Fig. 2: 2D WTe2 samples (upper) and experimental schematic (lower) diagram of angle-dependent measurement configuration.


The electronic properties of WTe2 and other TMDs are studied at FLEET, which brings together over a hundred Australian and international experts, with the shared mission to develop a new generation of ultra-low energy electronics.

The impetus behind such work is the increasing challenge of energy used in computation, which uses 5-8% of global electricity [8] and is doubling every decade [9].

FLEET takes advantage of established research links with some of the leading researchers in their fields across the Asia-Pacific region, including at partner organisations:
• Tsinghua University (China)
• National University of Singapore
• Nanyang Technical University (Singapore)
• Beijing Computational Science Research Center (China)
• Australian Nuclear Science & Technology Organisation (ANSTO)
• The Australian Synchrotron.

Topological insulators
Study co-author Professor Alex Hamilton (UNSW) heads FLEET's study of topological materials, which aims to produce an ultra-low energy topological transistor.

This approach to achieving electrical current flow with near-zero resistance is based on a paradigm shift in the understanding of condensed-matter physics and materials science: the advent of topological insulators [9].

Unlike conventional insulators, which do not conduct electricity at all, topological insulators conduct electricity, but only along their edges.

Along those edge paths, they conduct electrons strictly in one direction, without the back-scattering of electrons that dissipates energy in conventional electronics.

FLEET's challenge is to create topological materials that will operate as insulators in their interior, and have switchable conduction paths along their edges, operating at or near to room temperature.

Topological transistors would switch, just as a traditional transistor does: Applying a controlling voltage would switch the edge paths of the topological material between being a topological insulator ('on') and a conventional insulator ('off').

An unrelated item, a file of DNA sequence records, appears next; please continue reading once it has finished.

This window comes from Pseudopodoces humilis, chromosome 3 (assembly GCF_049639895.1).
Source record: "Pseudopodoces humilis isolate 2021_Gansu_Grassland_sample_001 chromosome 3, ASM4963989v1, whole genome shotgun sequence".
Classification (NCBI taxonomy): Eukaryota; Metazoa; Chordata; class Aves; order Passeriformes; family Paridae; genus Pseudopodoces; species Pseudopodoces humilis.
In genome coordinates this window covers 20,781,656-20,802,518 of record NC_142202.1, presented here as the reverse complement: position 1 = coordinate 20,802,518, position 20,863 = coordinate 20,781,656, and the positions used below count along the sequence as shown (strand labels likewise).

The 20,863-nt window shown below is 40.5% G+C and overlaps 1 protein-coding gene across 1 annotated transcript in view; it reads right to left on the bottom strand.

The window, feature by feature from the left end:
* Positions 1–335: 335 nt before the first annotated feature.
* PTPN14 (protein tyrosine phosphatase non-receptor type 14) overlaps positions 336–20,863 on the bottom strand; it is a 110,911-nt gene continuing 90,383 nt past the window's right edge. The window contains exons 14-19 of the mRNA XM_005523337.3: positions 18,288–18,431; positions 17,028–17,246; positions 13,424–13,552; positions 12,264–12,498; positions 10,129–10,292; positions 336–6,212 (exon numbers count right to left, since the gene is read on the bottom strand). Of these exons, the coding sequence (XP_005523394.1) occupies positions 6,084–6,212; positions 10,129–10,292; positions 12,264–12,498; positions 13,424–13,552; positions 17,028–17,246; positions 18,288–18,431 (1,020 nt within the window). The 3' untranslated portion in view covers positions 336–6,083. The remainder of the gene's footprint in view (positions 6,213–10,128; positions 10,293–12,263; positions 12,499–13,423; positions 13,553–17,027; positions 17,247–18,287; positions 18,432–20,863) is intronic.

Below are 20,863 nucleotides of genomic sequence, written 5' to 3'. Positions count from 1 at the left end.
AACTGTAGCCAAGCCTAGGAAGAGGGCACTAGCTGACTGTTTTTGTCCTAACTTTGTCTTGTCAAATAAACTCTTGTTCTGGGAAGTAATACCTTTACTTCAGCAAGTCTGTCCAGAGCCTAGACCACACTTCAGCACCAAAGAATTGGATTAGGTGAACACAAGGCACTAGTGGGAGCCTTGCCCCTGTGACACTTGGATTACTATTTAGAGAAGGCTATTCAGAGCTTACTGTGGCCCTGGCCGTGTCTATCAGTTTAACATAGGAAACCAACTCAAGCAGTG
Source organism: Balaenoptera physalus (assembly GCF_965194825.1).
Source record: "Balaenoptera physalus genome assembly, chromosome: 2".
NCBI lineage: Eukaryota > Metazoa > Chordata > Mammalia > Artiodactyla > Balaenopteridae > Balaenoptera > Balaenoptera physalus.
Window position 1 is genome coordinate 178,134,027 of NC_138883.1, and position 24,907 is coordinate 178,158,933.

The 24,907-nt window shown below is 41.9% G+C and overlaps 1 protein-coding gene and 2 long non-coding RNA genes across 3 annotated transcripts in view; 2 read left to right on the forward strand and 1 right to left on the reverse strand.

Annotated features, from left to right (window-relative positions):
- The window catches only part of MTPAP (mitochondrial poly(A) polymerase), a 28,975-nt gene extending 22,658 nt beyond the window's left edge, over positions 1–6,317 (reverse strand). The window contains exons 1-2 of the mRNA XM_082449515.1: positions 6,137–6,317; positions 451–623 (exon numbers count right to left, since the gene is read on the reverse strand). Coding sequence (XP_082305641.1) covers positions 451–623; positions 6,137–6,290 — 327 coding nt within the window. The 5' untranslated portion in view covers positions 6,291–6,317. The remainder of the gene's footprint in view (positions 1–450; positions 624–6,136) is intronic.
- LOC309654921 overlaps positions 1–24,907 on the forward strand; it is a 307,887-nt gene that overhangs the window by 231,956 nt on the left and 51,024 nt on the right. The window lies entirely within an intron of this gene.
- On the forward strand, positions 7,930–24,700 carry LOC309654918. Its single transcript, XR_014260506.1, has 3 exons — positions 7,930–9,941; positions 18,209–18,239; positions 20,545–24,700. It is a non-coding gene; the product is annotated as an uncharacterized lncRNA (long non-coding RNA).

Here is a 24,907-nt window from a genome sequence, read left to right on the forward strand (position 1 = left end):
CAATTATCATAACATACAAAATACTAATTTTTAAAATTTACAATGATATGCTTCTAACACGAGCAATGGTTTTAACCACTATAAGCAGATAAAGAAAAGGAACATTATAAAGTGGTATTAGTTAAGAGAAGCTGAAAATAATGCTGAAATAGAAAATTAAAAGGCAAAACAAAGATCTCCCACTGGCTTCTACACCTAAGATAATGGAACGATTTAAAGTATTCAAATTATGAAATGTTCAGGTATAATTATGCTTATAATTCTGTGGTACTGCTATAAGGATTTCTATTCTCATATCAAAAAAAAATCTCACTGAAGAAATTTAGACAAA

Approaches used are:
• Magnetic topological insulators and the quantum anomalous Hall effect (QAHE).
• Topological Dirac semimetals
• Artificial topological systems.

Novel materials
Study co-author Professor Xiaolin Wang (UOW and AIIM) leads FLEET's atomically thin and novel materials technology research.

Each of FLEET's three research themes is heavily enabled by the science of novel, atomically-thin, 2D materials. To provide these materials, FLEET draws on extensive expertise in materials synthesis in Australia and internationally, from bulk crystals to thin films to atomically-thin layers.

Acknowledgements: Research was in part funded by the Australian Research Council under the Discovery Project and Future Fellowship funds and FLEET's Centre of Excellence funding, the Guangdong Innovative and Entrepreneurial Research Team Program and the Science, Technology, and Innovation Commission of Shenzhen Municipality, and was performed in part using facilities of the NSW and ACT Nodes of the Australian National Fabrication Facility.

More information is available at www.FLEET.org.au or @FLEETCentre.


[1] F. Xiang et al Phys. Rev. B 98, 035115 (2018)].
[2] F. Xiang et al Europhys. Lett. 112, 37009 (2015).
[3] X. Qian et al Science 346, 1344 (2014).
[4] K. F. Mak et al, Phys. Rev. Lett. 105, 136805 (2010), D.H. Keum et al, Nat. Physics 11, 482 (2015).
[5] A.A. Soluyanov et al Nature 527, 495 (2015).
[6] X. Qian et al Science 346, 1344 (2014).
[7] FLEET Annual Report (FLEET.org.au/annual-report).
[8] A.S.G. Andrae, A Total Consumer Power Consumption Forecast Nordic Digital Business Summit, Helsinki (2017).
[9] W. Van Heddeghem Trends in worldwide ICT electricity consumption from 2007 to 2012 (2014).
[10] J.E. Moore, Nature 464, 194 (2010).


Errol Hunt is Senior Communications Coordinator at the ARC Centre of Excellence in Future Low-Energy Electronics Technologies (FLEET). Errol is responsible for internal and external communication of FLEET's research results and has a background in science communication, travel publishing (NZ and Pacific Islands) and aluminium reduction research after studying physics at the University of Waikato (New Zealand).